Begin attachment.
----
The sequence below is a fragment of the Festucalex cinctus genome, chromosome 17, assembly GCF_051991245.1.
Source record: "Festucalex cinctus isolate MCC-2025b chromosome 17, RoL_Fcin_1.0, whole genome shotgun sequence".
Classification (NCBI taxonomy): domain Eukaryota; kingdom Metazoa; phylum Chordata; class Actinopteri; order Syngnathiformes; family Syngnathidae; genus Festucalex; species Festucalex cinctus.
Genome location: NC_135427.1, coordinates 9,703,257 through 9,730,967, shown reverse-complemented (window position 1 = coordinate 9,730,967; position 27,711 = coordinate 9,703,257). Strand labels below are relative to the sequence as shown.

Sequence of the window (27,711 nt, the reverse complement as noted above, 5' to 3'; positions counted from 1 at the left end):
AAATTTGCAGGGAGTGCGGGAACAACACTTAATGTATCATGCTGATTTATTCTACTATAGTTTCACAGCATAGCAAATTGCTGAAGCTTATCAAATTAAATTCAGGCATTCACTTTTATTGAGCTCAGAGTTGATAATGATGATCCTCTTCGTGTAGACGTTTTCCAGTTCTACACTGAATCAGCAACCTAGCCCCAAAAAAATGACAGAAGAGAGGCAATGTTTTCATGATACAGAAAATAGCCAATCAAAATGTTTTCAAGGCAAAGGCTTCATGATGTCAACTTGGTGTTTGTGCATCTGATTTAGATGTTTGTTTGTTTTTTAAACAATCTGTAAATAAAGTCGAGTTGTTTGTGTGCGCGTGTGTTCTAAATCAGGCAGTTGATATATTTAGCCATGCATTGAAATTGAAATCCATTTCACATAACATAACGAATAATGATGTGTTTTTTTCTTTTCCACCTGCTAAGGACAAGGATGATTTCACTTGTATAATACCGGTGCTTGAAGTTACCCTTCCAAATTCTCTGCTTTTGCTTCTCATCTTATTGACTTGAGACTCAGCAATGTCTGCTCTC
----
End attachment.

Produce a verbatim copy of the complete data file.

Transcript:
The sequence below is a fragment of the Festucalex cinctus genome, chromosome 17, assembly GCF_051991245.1.
Source record: "Festucalex cinctus isolate MCC-2025b chromosome 17, RoL_Fcin_1.0, whole genome shotgun sequence".
Classification (NCBI taxonomy): domain Eukaryota; kingdom Metazoa; phylum Chordata; class Actinopteri; order Syngnathiformes; family Syngnathidae; genus Festucalex; species Festucalex cinctus.
Genome location: NC_135427.1, coordinates 9,703,257 through 9,730,967, shown reverse-complemented (window position 1 = coordinate 9,730,967; position 27,711 = coordinate 9,703,257). Strand labels below are relative to the sequence as shown.

Sequence of the window (27,711 nt, the reverse complement as noted above, 5' to 3'; positions counted from 1 at the left end):
AAATTTGCAGGGAGTGCGGGAACAACACTTAATGTATCATGCTGATTTATTCTACTATAGTTTCACAGCATAGCAAATTGCTGAAGCTTATCAAATTAAATTCAGGCATTCACTTTTATTGAGCTCAGAGTTGATAATGATGATCCTCTTCGTGTAGACGTTTTCCAGTTCTACACTGAATCAGCAACCTAGCCCCAAAAAAATGACAGAAGAGAGGCAATGTTTTCATGATACAGAAAATAGCCAATCAAAATGTTTTCAAGGCAAAGGCTTCATGATGTCAACTTGGTGTTTGTGCATCTGATTTAGATGTTTGTTTGTTTTTTAAACAATCTGTAAATAAAGTCGAGTTGTTTGTGTGCGCGTGTGTTCTAAATCAGGCAGTTGATATATTTAGCCATGCATTGAAATTGAAATCCATTTCACATAACATAACGAATAATGATGTGTTTTTTTCTTTTCCACCTGCTAAGGACAAGGATGATTTCACTTGTATAATACCGGTGCTTGAAGTTACCCTTCCAAATTCTCTGCTTTTGCTTCTCATCTTATTGACTTGAGACTCAGCAATGTCTGCTCTC